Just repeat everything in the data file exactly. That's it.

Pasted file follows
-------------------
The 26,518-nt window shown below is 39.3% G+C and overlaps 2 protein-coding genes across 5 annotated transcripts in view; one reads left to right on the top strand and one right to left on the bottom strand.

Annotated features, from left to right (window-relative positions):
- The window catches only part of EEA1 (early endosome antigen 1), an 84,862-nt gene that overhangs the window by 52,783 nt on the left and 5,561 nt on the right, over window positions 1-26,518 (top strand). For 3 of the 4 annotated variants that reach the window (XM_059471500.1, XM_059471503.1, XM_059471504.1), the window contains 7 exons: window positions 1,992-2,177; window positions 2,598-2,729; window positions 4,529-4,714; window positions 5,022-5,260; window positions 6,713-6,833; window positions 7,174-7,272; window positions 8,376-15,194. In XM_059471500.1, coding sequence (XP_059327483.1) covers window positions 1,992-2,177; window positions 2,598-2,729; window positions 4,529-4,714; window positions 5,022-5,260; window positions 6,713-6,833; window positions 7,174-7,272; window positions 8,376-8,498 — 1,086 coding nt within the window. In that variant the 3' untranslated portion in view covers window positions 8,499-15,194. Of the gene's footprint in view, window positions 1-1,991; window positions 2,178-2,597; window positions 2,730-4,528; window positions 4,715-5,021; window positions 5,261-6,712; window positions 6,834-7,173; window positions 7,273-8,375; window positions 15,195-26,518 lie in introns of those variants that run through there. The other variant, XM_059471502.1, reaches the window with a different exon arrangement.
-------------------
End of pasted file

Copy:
The 26,518-nt window shown below is 39.3% G+C and overlaps 2 protein-coding genes across 5 annotated transcripts in view; one reads left to right on the top strand and one right to left on the bottom strand.

Annotated features, from left to right (window-relative positions):
- The window catches only part of EEA1 (early endosome antigen 1), an 84,862-nt gene that overhangs the window by 52,783 nt on the left and 5,561 nt on the right, over window positions 1-26,518 (top strand). For 3 of the 4 annotated variants that reach the window (XM_059471500.1, XM_059471503.1, XM_059471504.1), the window contains 7 exons: window positions 1,992-2,177; window positions 2,598-2,729; window positions 4,529-4,714; window positions 5,022-5,260; window positions 6,713-6,833; window positions 7,174-7,272; window positions 8,376-15,194. In XM_059471500.1, coding sequence (XP_059327483.1) covers window positions 1,992-2,177; window positions 2,598-2,729; window positions 4,529-4,714; window positions 5,022-5,260; window positions 6,713-6,833; window positions 7,174-7,272; window positions 8,376-8,498 — 1,086 coding nt within the window. In that variant the 3' untranslated portion in view covers window positions 8,499-15,194. Of the gene's footprint in view, window positions 1-1,991; window positions 2,178-2,597; window positions 2,730-4,528; window positions 4,715-5,021; window positions 5,261-6,712; window positions 6,834-7,173; window positions 7,273-8,375; window positions 15,195-26,518 lie in introns of those variants that run through there. The other variant, XM_059471502.1, reaches the window with a different exon arrangement.